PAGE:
Given the data for other languages in the Rao et al. paper, I would estimate P(D|HL) to be close to 1. That is, if the Indus script is a language, I would think it very likely that conditional entropies would closely resemble the data that Rao et al. show in their figure 1A. In comments to my previous post, I estimated P(D|HNL) as about 0.1: that is, if the script is not a language, the chance that it looks so much like a language is about 0.1. This was based on a crude argument: a generic sequence-generating process could lie anywhere between the “type 1” (fully random) and “type 2” (fully correlated) lines in figure 1A. Languages occupy a very narrow band in this region, that accounts for about 10% of the area (or 10% of the height at any given number of tokens). The probability of hitting that narrow band by chance is then about 10%. Of course, one can quibble with this: perhaps there is a large class of non-linguistic sequence-generating algorithms that will give conditional entropies in this band, but I think the burden is on those who protest to demonstrate that such classes of algorithms (a) exist and (b) are likely to have been used.
Estimating the prior probabilities is a whole other problem. Someone who professes complete ignorance would assign a prior of 0.5 to each hypothesis. With my favoured likelihoods of the data, above, this yields a posteior probability of about 0.91 for the language hypothesis, and 0.09 for the non-language hypothesis.
But we are not completely ignorant: we do know quite a lot about the Indus civilisation. So how do we assign a prior to the two hypotheses?
For Steve Farmer, Richard Sproat and Michael Witzel, the answer is: there is zero probability that the Indus civilization was literate. Their arguments are in this 39-page paper, but Farmer summarises it here in one sentence:
“Not one ancient literate civilization is known — including those that wrote routinely on perishable materials — that didn’t also leave long texts behind on durable materials.”
To this we can add one more claim from their longer paper: the statistical distribution of Indus symbols, including the large number of “singletons”, that is, signs that occur only once, is proof that it could not be a language. (The word “proof” actually occurs twice in their paper, and the title is ” The Collapse of the Indus-Script Thesis: The Myth of a Literate Harappan Civilization”. In other words, there is not much room for doubt — at least, according to these scholars.
But the one-sentence summary of Farmer is easily refuted: only three other equally ancient advanced civilisations are known (Babylon, Sumer, Indus), and the Indus was by far the largest and most advanced of the these. Farmer’s sentence loses its impact somewhat when one realises that “Not one ancient literate civilisation is known…” means “Not one of the three that are over 4000 years old”.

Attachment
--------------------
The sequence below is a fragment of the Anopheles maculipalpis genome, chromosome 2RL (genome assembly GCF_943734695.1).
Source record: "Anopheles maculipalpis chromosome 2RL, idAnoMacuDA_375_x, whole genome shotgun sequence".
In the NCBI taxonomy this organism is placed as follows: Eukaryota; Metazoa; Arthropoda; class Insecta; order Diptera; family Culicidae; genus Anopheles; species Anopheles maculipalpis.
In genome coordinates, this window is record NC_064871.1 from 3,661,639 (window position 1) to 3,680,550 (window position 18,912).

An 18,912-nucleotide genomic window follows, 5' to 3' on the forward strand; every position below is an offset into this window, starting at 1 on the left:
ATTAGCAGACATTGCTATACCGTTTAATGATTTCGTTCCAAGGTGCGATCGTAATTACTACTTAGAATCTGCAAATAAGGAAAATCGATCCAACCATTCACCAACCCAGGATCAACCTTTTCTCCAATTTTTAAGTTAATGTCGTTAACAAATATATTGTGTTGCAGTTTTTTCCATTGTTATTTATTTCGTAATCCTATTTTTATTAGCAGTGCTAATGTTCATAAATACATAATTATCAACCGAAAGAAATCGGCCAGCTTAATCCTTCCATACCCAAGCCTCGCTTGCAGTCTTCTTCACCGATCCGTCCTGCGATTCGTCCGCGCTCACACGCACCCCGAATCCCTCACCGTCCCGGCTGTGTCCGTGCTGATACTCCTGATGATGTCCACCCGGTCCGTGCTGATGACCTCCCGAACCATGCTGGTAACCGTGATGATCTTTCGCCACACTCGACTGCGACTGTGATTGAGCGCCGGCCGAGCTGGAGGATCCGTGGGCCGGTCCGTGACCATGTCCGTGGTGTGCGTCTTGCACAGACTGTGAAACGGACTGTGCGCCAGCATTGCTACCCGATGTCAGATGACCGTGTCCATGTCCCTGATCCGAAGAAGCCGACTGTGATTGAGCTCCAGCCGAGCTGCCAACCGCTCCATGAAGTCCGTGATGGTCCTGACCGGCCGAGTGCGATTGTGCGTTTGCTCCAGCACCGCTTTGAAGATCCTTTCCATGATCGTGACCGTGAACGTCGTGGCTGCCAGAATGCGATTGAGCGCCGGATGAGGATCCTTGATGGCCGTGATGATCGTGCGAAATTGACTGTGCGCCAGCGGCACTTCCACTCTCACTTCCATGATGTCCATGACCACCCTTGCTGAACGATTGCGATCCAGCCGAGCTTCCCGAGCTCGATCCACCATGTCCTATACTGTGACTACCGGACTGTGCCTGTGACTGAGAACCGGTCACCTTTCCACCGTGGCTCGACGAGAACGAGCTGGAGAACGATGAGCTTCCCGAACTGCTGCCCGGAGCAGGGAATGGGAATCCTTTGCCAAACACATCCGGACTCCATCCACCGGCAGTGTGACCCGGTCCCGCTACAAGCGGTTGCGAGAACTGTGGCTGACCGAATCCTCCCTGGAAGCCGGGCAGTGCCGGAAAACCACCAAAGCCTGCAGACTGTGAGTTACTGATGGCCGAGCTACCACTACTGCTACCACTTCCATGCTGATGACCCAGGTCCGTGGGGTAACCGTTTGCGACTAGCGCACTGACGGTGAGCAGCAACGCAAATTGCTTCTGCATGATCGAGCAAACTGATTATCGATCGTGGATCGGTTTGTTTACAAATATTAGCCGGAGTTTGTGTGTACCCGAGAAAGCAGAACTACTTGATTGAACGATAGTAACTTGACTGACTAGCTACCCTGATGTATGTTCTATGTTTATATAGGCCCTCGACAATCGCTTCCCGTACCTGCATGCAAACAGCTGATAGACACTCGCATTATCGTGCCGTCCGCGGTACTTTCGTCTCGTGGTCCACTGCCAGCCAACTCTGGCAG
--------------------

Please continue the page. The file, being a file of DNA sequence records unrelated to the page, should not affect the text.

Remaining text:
Not one civilisation is known, at any time in history, that was mainly urban, lived in planned cities with water supply and sanitation, had extensive trade networks, accurate measurement systems, and occupied an area of over a million square kilometres, but were illiterate.
Here we are not comparing with just three ancient civilisations, but with hundreds more between that time and ours. Many would say that we don’t need to compare: the absurdity of the hypothesis that such a civilisation would be illiterate is self-evident.
As for the statistical arguments and the singleton count, Ronojoy Adhikari points me to this page containing data from Bryan Wells showing sign distributions from Proto-Sumerian, Proto-Elamite, and Uruk. Perhaps Farmer et al. will now argue that these were not scripts either.
Here is my feeling on what has happened here: Before 2004, the Rao et al. paper would not have gathered any attention. (Of course the Indus system is a language script! Why are you discussing it?) But that year, Steve Farmer managed to persuade two others — one of whom, Michael Witzel, is a well-respected authority in the field — to add their names to his thesis that it is not a language. The resulting manuscript was absurdly and unprofessionally bombastic in its language, while containing essentially nothing convincing. Regardless of the work of Rao et al, their hypothesis would have died a natural death — but Rao et al do have Farmer et al to thank for enabling them to publish their work, with its obvious conclusions, in a prestigious journal like Science. Farmer et al are so rattled that they promptly post an incoherent, shrill, content-free, ad hominem rant on Farmer’s website. Sproat even shows up on my previous post, leaving a chain of comments that reveal that he has neither understood, nor cares to understand, the argument. All those who dissent from their 2004 paper are Dravidian nationalists.
So that leaves the question: how do we assign prior probabilities for the two hypotheses? I think the opinions of Farmer, Sproat and Witzel can be discounted. If we instead asked: “Given that every other urban civilization with water supply and sanitation was literate, how likely is it that the Indus civilisation was illiterate?” I think the answer would be: “Extremely unlikely.”
If we assign a prior of 0.9 for language (based on the above, I’d put it higher) and 0.1 for non-language, and retained my likelihoods as above, the posteriors are: 0.99 language, 0.01 non-language.
I expect it to get more convincing. Some actual (non-rhetorical) evidence to the contrary would, however, be very interesting.